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Broken concrete in hole for citrus & fruit trees? N FL  RSS feed

 
                                      
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Hi All,
I have low land that is acidic. The old time nursery people told me to put broken concrete blocks in bottom of the hole for citrus and fruit trees. And then of course the Ag Agent said that was a terrible idea. I have seen/tasted citrus from an island in the St Johns River that has a lot of old shell and it is consistently sweeter than other places. Anyone ever use concrete in hole or oyster shells as an amendment?
I'm in North Florida, any one else in this strange zone?

 
Jordan Lowery
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im assuming they told you to put concrete in the soil because it has lime in it. which will raise the PH away from acidic. same goes for oyster shells but i would have to say lime is more effective.
 
                    
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Tarzananda wrote:
Hi All,
I have low land that is acidic. The old time nursery people told me to put broken concrete blocks in bottom of the hole for citrus and fruit trees. And then of course the Ag Agent said that was a terrible idea. I have seen/tasted citrus from an island in the St Johns River that has a lot of old shell and it is consistently sweeter than other places. Anyone ever use concrete in hole or oyster shells as an amendment?
I'm in North Florida, any one else in this strange zone?




Yes, I'm in the strange zone - near Mill Cove of the St Johns River (Arlington/Jax).

Not sure about the concrete.
 
rose macaskie
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I have bits of  concrete on my soil wher there is some builders rubble and i always think it will stop the soil from being acid and avoid planting blueberries there and the dandelioins i have grow where there are a few bits of concrete from restoing the house lying around and paul wheaton says that dandelions like chalk soils. Bone would do the same, or shavings of  hoof and horn and such fertilisers. agri rose macaskie.
 
 
Joel Hollingsworth
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There are lots of ways to make concrete, but they almost all result in some free lime content. Older stuff will likely work faster; same goes for smaller chunks, of course. Modern methods may include some worrisome industrial wastes.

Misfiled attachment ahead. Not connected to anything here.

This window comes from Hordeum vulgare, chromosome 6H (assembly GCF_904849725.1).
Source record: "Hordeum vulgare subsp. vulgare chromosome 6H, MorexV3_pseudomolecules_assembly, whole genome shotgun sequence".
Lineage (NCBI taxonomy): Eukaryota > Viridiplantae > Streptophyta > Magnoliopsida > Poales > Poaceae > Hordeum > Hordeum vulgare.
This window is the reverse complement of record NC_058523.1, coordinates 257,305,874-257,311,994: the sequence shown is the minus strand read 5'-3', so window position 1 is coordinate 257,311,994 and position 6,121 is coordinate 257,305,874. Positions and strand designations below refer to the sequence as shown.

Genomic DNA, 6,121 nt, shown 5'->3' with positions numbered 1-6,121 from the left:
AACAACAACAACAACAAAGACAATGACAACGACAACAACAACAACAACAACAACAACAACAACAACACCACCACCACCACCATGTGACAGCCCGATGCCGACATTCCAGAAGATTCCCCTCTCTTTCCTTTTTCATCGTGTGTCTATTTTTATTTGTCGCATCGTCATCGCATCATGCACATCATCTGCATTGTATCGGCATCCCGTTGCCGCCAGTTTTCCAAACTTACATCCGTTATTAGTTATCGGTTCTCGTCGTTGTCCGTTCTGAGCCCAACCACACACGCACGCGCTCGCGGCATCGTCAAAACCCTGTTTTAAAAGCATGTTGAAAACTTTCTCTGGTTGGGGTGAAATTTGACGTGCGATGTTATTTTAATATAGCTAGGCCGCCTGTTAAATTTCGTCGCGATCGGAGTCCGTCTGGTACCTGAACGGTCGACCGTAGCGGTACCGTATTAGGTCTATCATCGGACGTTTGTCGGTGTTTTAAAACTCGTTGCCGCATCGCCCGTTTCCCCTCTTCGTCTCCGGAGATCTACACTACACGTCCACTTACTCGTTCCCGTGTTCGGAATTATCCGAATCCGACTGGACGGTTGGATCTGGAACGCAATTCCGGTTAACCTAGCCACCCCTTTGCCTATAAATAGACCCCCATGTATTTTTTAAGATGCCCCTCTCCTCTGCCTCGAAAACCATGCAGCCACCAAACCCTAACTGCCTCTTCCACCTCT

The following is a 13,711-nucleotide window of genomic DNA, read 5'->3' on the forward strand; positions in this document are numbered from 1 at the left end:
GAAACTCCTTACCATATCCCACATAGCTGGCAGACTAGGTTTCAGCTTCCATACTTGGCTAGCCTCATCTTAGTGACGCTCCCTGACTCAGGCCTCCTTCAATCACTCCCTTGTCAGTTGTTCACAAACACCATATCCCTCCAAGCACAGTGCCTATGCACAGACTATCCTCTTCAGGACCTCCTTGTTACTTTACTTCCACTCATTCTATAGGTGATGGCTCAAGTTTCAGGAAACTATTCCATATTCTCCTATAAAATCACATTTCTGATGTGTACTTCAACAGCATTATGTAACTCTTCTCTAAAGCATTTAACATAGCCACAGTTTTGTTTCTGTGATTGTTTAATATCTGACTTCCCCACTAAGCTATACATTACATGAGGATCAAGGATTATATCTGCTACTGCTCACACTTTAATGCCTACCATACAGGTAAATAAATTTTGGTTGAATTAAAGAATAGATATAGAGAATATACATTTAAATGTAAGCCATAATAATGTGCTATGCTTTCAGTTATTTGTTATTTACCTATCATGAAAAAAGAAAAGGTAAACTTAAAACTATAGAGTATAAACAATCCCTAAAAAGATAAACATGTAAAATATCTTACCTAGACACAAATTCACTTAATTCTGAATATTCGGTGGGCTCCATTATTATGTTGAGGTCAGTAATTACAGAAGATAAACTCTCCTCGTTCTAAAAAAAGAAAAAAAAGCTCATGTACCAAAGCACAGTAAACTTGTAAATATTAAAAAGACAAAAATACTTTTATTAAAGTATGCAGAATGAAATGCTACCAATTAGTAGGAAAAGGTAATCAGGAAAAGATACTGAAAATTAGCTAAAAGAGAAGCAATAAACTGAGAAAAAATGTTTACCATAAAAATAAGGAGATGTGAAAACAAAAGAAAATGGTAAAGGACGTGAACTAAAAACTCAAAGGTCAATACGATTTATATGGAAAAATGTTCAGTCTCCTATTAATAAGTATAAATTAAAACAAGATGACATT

It might be worthwhile to pulverize a little of the concrete you have most available, with some of the soil you want to plant in, let them sit awhile with some moisture, and send the mix off for testing. That will both tell you how much you might need for the pH effect you want, and whether there might be heavy metals included. It isn't too unlikely that the concrete will contain other minerals that might be useful.
 
                                      
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Hi All,
Thank you for your responses. It seems Concrete block pieces can support some needed lime over an extended time.
Besides or in lieu of pieces in the holes, I have 2' concrete scalloped edging that I was thinking of using as plant markers and for a very slow release of lime. Relative to the discussion, it seems this might be a good idea.
J. in my zone it's nice to know there is someone in my zone. I just ordered the Dave Jacke Book. Can you direct me to some good resources for our area. I'm 2 miles west of Hastings. 1000' from river with the benefit of 1.5 mile of river to west and 10+ miles to north. I'm berming for a food forest. Thanks
 
                    
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Not sure about resources in our area. The closest permaculture groups I have found are around Gainesville and Melbourne, and I haven't gone down to meet with anyone yet.  I was at the farmers market at Jax Beach, and came across a vendor who had a variety of perennial vegetables in pots for sale (chayote, Okinawa spinach, etc).... he was from somewhere down towards you, not sure if he is there regularly.  I read a variety of things online and off, and end up ordering most things online if the local nurseries don't carry it. 
 
rose macaskie